Falling dollar: pros and cons for Russia
The dollar is approaching a three-year low based on expectations of dwindling demand for U.S. labour as the world's largest economy slows down. What does a weaker dollar mean for Russia?
As the dollar slid under 24 roubles at Moscow's exchange kiosks, many average Russians wondered in which currency they should keep their savings. Governments around the world are also diversifying their reserves, and Russia hopes some of them will consider the rouble as an option.
At a Moscow conference on Wednesday, experts and economists said the rouble has a chance of becoming a regional reserve currency. Yaroslav Lissovolik, Chief Economist of Deutsche Bank, shares this view:
“The weight of Russia in the world economy has grown significantly, its contribution to world trade has substantially increased and it has the third-largest stock of Forex reserves in the world. There’s every reason to expect the rouble to become a reserve currency”.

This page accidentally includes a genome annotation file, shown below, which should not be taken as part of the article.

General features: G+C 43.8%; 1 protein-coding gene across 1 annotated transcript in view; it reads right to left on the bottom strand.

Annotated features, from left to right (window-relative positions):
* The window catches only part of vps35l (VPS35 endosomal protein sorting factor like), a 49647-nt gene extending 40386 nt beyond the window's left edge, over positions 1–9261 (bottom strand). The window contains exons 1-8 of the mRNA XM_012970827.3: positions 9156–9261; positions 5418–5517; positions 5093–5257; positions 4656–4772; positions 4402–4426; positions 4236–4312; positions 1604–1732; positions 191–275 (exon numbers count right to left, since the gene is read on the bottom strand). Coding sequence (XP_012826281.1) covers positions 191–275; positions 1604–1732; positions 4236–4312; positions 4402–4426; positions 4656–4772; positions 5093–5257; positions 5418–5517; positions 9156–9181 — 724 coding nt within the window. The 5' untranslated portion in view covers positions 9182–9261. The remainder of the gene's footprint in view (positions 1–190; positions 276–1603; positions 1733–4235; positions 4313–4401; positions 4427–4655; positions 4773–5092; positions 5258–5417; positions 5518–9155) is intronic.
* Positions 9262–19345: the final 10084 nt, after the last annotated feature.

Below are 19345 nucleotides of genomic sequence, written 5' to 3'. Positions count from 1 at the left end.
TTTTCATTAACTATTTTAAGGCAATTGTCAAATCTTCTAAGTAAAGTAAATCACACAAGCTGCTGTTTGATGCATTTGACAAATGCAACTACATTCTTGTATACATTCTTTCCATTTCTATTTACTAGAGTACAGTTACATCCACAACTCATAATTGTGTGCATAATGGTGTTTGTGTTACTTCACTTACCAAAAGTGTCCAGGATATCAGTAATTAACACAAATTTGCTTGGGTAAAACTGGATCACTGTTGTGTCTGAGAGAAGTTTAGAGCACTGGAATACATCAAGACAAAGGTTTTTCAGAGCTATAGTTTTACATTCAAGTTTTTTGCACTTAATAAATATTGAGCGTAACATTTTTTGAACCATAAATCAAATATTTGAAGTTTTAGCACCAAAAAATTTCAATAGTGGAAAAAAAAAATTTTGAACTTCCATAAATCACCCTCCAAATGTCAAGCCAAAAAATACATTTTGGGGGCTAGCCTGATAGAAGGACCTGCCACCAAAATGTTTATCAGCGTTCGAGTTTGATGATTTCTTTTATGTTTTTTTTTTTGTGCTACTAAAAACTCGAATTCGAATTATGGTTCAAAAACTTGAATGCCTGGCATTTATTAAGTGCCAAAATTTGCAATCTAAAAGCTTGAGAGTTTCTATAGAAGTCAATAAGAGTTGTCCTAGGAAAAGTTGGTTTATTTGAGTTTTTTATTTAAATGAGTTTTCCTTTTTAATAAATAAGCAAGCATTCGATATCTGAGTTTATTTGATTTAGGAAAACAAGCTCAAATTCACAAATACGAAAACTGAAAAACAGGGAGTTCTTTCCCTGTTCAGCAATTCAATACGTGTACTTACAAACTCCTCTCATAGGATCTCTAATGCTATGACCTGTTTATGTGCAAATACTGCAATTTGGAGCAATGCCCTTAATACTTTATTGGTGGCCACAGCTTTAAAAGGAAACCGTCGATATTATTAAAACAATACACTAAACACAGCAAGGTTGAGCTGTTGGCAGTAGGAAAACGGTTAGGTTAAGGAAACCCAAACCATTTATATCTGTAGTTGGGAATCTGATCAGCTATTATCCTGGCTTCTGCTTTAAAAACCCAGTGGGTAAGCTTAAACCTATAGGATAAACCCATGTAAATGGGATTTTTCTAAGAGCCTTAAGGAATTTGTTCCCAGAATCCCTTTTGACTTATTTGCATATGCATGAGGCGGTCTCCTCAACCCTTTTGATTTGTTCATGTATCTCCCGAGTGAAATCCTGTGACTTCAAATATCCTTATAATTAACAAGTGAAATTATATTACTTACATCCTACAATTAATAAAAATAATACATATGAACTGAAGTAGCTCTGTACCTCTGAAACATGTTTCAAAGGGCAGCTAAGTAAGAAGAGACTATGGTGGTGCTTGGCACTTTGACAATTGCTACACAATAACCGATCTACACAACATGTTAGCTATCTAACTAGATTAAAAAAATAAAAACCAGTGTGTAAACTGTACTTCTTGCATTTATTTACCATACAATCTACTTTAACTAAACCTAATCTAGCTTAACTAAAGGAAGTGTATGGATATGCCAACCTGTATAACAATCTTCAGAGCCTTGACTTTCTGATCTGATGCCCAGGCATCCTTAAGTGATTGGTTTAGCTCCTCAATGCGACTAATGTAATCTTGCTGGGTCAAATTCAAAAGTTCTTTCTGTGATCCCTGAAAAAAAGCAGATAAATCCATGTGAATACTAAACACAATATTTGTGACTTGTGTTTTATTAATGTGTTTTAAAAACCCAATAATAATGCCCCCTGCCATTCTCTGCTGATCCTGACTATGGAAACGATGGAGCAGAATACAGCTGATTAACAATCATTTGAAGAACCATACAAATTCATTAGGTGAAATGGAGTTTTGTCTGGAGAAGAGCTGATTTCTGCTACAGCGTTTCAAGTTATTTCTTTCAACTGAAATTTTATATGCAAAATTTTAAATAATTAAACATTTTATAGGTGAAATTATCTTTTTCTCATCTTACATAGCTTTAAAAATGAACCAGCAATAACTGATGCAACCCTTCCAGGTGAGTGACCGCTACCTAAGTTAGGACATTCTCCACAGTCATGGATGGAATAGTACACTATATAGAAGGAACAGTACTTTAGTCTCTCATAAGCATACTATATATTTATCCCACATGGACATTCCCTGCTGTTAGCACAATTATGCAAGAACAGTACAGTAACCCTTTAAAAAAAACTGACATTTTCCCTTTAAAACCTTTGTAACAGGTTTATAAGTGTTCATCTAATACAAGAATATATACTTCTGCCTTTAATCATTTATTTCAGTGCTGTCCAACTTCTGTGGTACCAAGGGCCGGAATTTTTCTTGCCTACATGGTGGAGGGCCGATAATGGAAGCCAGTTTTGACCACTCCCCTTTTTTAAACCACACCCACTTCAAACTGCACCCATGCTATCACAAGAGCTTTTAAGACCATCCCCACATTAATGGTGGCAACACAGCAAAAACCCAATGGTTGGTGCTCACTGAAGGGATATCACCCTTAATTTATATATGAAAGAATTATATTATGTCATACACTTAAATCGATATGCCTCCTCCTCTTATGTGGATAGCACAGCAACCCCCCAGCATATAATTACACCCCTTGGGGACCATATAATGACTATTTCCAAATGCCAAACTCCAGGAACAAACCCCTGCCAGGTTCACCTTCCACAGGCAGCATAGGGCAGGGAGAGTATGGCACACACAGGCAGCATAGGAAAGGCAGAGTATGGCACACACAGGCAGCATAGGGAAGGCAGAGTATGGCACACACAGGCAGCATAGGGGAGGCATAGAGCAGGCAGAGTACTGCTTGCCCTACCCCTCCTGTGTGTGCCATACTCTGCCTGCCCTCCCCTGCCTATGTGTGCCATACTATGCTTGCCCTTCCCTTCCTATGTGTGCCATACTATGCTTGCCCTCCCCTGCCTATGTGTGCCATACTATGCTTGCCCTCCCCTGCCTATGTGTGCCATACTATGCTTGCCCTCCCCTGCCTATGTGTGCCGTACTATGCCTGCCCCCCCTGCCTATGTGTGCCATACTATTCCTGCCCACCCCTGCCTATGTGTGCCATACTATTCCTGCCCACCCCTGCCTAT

According to Lissovolik, the dollar is unlikely to lose its status as a reserve currency altogether, but it will now have to compete with currencies of developing economies:
“The fall of the dollar will certainly provide more scope for other currencies to take the throne. Surely, one of the main beneficiaries will be the currencies of Asian countries such as Japan, or China – once it liberalises its Forex operations with its currency”.
Russia plans to switch trading in the country's primary oil export, the Urals Blend, from dollars to roubles, which is an important step in raising the demand for the local currency.
With the price of oil topping $US100 a barrel this week, it may seem like good news for Russia as a major oil exporter. But the inflow of petro-dollars would push a free-floating rouble sky high, and that would suffocate Russia’s export industries. This means the rouble is not likely to float freely any time soon, while the sliding dollar continues to spell trouble for the Russian economy.
“Further weakening of the dollar and the Central Bank’s allowing the rouble to appreciate, for example to fight inflation, or for any other reason, means the competitiveness of many Russian exporting segments will decrease. As for the internal market, definitely, the imports will decrease because more and more of our imports come from Asian countries that have their currency tied to dollar,” believes Evgeny Nadorshin, an economist from Trust Bank.
While some fear an uncontrollably high rouble, others argue it would help control inflation, a major incentive for the government to press forward on a free float.